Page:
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From Products Liability Law Daily, August 4, 2014

Punitive damages twice the compensatory award not excessive per se

By Pamela C. Maloney, J.D.

A $600,000 punitive damage award against a gasket manufacturer for failing to warn a pipefitter of the dangers of exposure to asbestos from its gaskets was not excessive even though it was twice the amount of the compensatory damages assessed against the manufacturer, the Kentucky Court of Appeals ruled in an opinion designated not for publication. The court initially determined that (1) the pipefitter’s evidence regarding the manufacturer’s knowledge of the dangers of asbestos exposure was sufficient to justify the jury’s compensatory and punitive damage awards against the manufacturer (Garlock Sealing Technologies, LLC, August 1, 2014, Dixon, R.).

Background. During the course of his 38 years of employment as a pipefitter, Dayton Dexter, was exposed to various products and materials that contained asbestos, including gaskets manufactured by Garlock Sealing Technologies, LLC. The pipefitter was diagnosed with lung cancer, which was attributed to a combination of his occupational exposure to asbestos and his long-term cigarette smoking. He and his wife filed a lawsuit against 19 defendants, including Garlock, which was based on products liability failure to warn and common-law negligence. Following the pipefitter’s death, the claim was pursued by his estate against two remaining defendants, Garlock and CertainTeed. An initial jury verdict in the estate’s favor was overturned because the jury failed to apportion any fault among the empty chair defendants. After a second trial, the jury awarded a total of $1,599,749 in compensatory damages and assigned 17 percent of the liability to Garlock. The jury also assessed $600,000 in punitive damages against Garlock, which appealed, contending that the estate failed to prove that (1) Garlock knew or should have known that its gaskets posed a risk of asbestos exposure to consumers, requiring Garlock to warn of the danger, and (2) Garlock engaged in outrageous conduct justifying an award of punitive damages. In the Alternative, the gasket manufacturer argued that the punitive damage award was unconstitutionally excessive.

Manufacturer’s knowledge of risk. The court rejected the gasket manufacturer’s argument that there was insufficient evidence that it knew or should have known that its gaskets posed a danger to users. According to the manufacturer, its gaskets were manufactured with the asbestos encapsulated inside the gasket, which minimized exposure. In support of this theory, the manufacturer’s expert, an industrial hygienist who had studied the air quality during removal of the gaskets, had determined that the asbestos exposure was within the limits established by OSHA. The court found that the estate produced evidence that conflicted with the manufacturer’s theory and that established that the manufacturer knew its gaskets contained asbestos, that asbestos exposure caused cancer, and that the end-user of the gasket might have to grind it during the removal process. From the evidence, the jury could reasonably conclude that the manufacturer should have known of the foreseeable consequence of removing an asbestos-containing gasket and that it failed to warn end users of the risks.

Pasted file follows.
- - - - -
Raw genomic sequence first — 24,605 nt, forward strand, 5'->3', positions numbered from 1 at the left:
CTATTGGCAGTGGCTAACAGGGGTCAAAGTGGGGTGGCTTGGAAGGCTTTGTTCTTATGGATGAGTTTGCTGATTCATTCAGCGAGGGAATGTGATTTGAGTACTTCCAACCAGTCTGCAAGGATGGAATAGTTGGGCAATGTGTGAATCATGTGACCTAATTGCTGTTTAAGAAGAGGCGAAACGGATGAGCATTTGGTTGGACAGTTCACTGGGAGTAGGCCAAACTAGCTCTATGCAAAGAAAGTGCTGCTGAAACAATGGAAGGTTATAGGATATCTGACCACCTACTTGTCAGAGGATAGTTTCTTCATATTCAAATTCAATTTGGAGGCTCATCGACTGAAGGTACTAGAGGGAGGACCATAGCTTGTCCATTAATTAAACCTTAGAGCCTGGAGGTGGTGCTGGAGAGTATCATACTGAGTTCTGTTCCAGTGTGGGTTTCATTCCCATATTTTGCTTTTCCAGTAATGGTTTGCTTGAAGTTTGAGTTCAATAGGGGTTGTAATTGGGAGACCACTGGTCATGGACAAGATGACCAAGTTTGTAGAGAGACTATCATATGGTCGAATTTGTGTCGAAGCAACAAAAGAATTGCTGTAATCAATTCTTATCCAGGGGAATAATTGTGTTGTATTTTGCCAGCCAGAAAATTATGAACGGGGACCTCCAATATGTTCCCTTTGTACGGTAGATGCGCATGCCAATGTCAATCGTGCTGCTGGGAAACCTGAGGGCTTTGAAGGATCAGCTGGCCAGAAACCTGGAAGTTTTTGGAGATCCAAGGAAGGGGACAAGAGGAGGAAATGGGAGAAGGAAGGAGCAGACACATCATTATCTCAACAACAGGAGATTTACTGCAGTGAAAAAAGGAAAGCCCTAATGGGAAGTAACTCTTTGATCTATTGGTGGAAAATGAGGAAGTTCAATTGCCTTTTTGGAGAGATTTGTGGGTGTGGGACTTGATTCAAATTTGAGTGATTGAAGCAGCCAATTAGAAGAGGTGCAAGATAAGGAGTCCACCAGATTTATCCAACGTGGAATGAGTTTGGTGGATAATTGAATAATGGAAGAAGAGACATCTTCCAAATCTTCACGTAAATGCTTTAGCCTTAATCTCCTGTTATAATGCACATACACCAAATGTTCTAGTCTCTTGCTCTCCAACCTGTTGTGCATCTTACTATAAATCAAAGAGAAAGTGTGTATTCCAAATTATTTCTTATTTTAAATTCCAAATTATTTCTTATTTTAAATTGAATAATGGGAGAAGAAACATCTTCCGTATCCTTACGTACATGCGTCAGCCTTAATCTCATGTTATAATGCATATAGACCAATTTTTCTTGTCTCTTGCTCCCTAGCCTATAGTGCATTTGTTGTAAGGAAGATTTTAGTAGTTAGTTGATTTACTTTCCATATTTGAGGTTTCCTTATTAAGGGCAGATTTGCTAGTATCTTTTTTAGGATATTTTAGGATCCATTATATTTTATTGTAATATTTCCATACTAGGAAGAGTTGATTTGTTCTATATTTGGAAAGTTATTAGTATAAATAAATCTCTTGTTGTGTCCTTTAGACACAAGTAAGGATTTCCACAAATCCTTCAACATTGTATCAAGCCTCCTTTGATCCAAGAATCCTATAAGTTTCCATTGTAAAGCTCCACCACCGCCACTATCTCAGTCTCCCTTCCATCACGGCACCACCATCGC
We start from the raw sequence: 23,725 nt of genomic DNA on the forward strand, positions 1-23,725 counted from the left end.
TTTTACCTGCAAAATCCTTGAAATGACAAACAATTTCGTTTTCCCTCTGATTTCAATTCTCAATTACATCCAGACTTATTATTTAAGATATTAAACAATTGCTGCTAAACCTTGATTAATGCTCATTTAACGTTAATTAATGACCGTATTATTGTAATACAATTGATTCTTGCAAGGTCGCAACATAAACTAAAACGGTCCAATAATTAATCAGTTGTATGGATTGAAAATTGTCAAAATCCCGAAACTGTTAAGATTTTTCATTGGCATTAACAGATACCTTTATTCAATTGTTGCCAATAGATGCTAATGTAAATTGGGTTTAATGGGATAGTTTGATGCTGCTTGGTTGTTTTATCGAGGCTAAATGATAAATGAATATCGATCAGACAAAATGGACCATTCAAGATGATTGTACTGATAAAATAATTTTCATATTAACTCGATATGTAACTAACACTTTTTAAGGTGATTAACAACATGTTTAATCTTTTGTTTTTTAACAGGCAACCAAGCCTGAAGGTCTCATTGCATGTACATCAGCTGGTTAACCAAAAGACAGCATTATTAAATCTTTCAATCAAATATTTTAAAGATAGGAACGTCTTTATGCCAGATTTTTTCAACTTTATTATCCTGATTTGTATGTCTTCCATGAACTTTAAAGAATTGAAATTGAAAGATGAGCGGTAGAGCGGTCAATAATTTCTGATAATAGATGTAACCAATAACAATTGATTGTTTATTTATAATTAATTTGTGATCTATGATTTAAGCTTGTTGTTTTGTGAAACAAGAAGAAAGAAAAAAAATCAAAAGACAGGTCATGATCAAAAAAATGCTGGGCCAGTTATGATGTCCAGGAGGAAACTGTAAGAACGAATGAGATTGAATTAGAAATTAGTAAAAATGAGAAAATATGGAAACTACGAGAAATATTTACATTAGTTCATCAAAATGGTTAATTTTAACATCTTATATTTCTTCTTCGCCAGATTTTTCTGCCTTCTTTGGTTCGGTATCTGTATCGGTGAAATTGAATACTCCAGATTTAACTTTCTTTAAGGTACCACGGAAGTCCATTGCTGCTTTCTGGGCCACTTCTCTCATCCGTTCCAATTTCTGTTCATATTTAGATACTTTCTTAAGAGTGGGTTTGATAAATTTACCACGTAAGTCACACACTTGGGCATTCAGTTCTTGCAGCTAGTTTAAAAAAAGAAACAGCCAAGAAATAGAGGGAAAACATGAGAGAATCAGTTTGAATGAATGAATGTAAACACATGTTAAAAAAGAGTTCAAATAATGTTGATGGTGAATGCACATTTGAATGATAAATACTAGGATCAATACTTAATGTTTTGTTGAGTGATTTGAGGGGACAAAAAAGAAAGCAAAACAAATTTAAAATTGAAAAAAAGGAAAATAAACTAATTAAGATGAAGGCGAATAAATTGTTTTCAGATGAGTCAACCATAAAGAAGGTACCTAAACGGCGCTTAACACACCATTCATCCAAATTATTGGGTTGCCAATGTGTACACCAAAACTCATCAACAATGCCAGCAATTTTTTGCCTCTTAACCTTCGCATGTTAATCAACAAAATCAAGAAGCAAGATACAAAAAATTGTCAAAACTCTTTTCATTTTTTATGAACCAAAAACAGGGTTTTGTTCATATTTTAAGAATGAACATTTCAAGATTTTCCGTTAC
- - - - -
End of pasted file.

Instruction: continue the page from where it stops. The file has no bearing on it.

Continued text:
Punitive damages. Evidence supporting the estate’s claim for punitive damages showed that (1) the gaskets contained asbestos; (2) by the 1940s, the manufacturer knew that asbestos exposure was linking to cancer; and (3) that end users had to grind the gasket to remove it; yet, the manufacturer did not put warnings on its asbestos-containing gaskets until 1977. This evidence was sufficient for a jury to conclude that the manufacturer’s failure to warn constituted a wonton or reckless disregard for the health and safety of end-users like the pipefitter. Thus, the manufacturer was not entitled to a directed verdict on the issue of punitive damages.

Excessiveness of punitive damage award. In determining that the punitive damage award was not excessive, the court explained that the evidence showed that the pipefitter had suffered physical harm due in part to his exposure to asbestos and that the manufacturer knew of the risks associated with asbestos in the 1940s but failed to warn users until 1977.It was reasonable to conclude that the manufacturer’s repeated failure to warn prior to 1977 exhibited a reckless disregard for the health and safety of the pipefitters who were grinding and removing the gaskets. There was also evidence that the manufacturer manipulated the study which found asbestos exposure to be within the limits set by OSHA.

Finally, while acknowledging that there was no bright line rule, the court noted that a single-digit ratio between punitive and compensatory damages was more likely to comport with due process. However, the court was not persuaded that a substantial disparity existed between the actual harm to the pipefitter and the punitive award of $600,000. The evidence showed that the pipefitter was enjoying retirement and had been in good health prior to his cancer diagnosis. He lived another 21 months after the diagnosis, during which he underwent two surgeries, including a partial lung removal. His quality of life diminished and he was eventually bed-ridden. After considering all the relevant factors, the court concluded that the punitive damage award was not grossly excessive and that the manufacturer had not been denied due process.

The case number is 2006-CA-000918-MR.

Attorneys: Trevor W. Wells (Miller Wells PLLC) for Garlock Sealing Technologies, LLC. Kenneth L. Sales (Bubalo Goode Sales & Bliss PLC) for Ava Nell Dexter.

Companies: Garlock Sealing Technologies, LLC

MainStory: TopStory DamagesNews AsbestosNews KentuckyNews

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